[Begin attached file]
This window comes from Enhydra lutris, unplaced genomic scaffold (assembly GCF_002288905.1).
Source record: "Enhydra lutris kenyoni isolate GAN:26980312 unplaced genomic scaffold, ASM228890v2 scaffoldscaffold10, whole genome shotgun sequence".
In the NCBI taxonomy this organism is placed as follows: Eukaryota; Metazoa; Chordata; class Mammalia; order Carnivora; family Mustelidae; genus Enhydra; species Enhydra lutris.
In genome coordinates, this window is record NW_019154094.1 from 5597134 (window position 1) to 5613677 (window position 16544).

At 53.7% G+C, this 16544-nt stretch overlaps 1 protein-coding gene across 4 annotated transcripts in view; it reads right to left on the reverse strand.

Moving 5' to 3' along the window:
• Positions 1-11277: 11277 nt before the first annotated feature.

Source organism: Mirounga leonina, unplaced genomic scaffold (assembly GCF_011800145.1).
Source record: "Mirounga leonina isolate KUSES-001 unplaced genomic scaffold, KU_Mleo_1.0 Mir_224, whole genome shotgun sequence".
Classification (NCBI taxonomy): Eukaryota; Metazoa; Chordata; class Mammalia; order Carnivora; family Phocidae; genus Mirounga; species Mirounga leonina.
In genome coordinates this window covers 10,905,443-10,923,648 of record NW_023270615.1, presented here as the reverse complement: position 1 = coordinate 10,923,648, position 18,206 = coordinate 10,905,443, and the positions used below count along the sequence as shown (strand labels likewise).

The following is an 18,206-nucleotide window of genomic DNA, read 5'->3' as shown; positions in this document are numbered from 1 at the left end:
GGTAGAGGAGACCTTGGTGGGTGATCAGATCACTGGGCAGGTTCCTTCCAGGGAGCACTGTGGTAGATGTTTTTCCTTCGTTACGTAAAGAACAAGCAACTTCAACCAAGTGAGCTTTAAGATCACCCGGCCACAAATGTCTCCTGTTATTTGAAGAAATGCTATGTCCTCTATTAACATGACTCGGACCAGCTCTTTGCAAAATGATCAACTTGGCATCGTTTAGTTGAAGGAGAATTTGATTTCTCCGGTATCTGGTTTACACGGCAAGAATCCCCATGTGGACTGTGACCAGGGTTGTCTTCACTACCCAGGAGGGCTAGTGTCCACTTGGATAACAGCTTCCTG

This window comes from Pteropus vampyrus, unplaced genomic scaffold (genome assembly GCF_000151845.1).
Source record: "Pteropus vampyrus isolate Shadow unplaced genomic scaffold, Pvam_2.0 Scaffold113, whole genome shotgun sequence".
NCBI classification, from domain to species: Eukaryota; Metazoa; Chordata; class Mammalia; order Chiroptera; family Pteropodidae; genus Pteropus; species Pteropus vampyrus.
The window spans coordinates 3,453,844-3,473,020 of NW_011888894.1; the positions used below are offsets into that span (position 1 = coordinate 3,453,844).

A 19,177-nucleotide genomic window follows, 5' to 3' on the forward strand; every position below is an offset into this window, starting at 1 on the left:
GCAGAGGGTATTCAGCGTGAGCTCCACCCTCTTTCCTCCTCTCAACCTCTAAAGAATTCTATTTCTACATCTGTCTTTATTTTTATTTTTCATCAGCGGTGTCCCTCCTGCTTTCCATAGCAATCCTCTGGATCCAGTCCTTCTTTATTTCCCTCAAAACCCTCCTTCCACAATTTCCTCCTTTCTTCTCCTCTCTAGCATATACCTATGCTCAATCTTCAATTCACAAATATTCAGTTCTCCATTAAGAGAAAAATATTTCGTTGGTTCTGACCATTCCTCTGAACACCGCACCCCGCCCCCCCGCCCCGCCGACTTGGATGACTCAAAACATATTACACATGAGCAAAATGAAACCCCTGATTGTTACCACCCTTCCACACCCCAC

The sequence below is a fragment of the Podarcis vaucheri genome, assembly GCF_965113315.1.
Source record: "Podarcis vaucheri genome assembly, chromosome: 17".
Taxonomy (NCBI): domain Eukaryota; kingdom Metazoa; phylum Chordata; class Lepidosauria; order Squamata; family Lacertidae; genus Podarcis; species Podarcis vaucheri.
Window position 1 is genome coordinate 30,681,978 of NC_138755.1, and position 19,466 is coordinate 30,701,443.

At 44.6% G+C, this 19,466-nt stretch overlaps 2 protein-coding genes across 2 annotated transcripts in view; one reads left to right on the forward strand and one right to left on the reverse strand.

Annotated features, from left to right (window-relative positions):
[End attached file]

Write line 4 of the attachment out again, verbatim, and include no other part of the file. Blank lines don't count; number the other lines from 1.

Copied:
In genome coordinates, this window is record NW_019154094.1 from 5597134 (window position 1) to 5613677 (window position 16544).